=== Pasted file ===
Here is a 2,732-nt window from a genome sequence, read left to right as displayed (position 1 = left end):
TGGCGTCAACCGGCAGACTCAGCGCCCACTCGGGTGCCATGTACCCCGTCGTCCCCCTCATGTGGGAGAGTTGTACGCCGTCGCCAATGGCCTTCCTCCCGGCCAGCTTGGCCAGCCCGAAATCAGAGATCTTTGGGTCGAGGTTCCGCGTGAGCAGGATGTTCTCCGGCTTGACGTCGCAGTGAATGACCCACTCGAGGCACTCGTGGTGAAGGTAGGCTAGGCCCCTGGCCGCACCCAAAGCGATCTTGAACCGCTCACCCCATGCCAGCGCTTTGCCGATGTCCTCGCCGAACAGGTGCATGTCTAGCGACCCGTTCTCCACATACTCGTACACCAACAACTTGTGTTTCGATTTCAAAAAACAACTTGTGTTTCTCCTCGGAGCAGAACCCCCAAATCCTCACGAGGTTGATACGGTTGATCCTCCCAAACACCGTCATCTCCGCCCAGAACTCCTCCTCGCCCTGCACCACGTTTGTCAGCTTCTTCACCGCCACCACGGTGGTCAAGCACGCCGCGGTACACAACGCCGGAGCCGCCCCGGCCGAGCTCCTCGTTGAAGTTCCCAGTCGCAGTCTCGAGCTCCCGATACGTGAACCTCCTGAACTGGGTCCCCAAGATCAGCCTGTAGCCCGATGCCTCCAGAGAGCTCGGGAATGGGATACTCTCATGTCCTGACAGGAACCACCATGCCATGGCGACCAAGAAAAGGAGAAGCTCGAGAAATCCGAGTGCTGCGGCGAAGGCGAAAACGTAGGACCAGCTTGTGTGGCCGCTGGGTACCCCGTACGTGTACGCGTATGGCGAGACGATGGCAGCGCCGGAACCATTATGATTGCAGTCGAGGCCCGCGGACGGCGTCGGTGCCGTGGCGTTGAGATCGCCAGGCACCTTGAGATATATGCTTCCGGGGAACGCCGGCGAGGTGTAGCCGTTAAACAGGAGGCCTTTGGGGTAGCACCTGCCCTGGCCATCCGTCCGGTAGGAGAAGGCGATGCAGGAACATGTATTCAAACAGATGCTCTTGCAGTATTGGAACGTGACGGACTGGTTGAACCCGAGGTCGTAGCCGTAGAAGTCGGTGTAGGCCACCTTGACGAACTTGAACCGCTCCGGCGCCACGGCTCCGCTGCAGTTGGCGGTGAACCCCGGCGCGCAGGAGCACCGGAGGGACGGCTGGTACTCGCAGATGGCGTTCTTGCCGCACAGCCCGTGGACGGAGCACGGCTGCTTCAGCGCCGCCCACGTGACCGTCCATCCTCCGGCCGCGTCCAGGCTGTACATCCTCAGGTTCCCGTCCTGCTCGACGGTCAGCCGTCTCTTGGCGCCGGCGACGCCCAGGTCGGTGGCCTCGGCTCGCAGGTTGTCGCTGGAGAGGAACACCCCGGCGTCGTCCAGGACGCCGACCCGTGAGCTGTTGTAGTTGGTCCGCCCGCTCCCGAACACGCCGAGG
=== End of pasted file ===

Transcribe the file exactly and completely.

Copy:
Here is a 2,732-nt window from a genome sequence, read left to right as displayed (position 1 = left end):
TGGCGTCAACCGGCAGACTCAGCGCCCACTCGGGTGCCATGTACCCCGTCGTCCCCCTCATGTGGGAGAGTTGTACGCCGTCGCCAATGGCCTTCCTCCCGGCCAGCTTGGCCAGCCCGAAATCAGAGATCTTTGGGTCGAGGTTCCGCGTGAGCAGGATGTTCTCCGGCTTGACGTCGCAGTGAATGACCCACTCGAGGCACTCGTGGTGAAGGTAGGCTAGGCCCCTGGCCGCACCCAAAGCGATCTTGAACCGCTCACCCCATGCCAGCGCTTTGCCGATGTCCTCGCCGAACAGGTGCATGTCTAGCGACCCGTTCTCCACATACTCGTACACCAACAACTTGTGTTTCGATTTCAAAAAACAACTTGTGTTTCTCCTCGGAGCAGAACCCCCAAATCCTCACGAGGTTGATACGGTTGATCCTCCCAAACACCGTCATCTCCGCCCAGAACTCCTCCTCGCCCTGCACCACGTTTGTCAGCTTCTTCACCGCCACCACGGTGGTCAAGCACGCCGCGGTACACAACGCCGGAGCCGCCCCGGCCGAGCTCCTCGTTGAAGTTCCCAGTCGCAGTCTCGAGCTCCCGATACGTGAACCTCCTGAACTGGGTCCCCAAGATCAGCCTGTAGCCCGATGCCTCCAGAGAGCTCGGGAATGGGATACTCTCATGTCCTGACAGGAACCACCATGCCATGGCGACCAAGAAAAGGAGAAGCTCGAGAAATCCGAGTGCTGCGGCGAAGGCGAAAACGTAGGACCAGCTTGTGTGGCCGCTGGGTACCCCGTACGTGTACGCGTATGGCGAGACGATGGCAGCGCCGGAACCATTATGATTGCAGTCGAGGCCCGCGGACGGCGTCGGTGCCGTGGCGTTGAGATCGCCAGGCACCTTGAGATATATGCTTCCGGGGAACGCCGGCGAGGTGTAGCCGTTAAACAGGAGGCCTTTGGGGTAGCACCTGCCCTGGCCATCCGTCCGGTAGGAGAAGGCGATGCAGGAACATGTATTCAAACAGATGCTCTTGCAGTATTGGAACGTGACGGACTGGTTGAACCCGAGGTCGTAGCCGTAGAAGTCGGTGTAGGCCACCTTGACGAACTTGAACCGCTCCGGCGCCACGGCTCCGCTGCAGTTGGCGGTGAACCCCGGCGCGCAGGAGCACCGGAGGGACGGCTGGTACTCGCAGATGGCGTTCTTGCCGCACAGCCCGTGGACGGAGCACGGCTGCTTCAGCGCCGCCCACGTGACCGTCCATCCTCCGGCCGCGTCCAGGCTGTACATCCTCAGGTTCCCGTCCTGCTCGACGGTCAGCCGTCTCTTGGCGCCGGCGACGCCCAGGTCGGTGGCCTCGGCTCGCAGGTTGTCGCTGGAGAGGAACACCCCGGCGTCGTCCAGGACGCCGACCCGTGAGCTGTTGTAGTTGGTCCGCCCGCTCCCGAACACGCCGAGG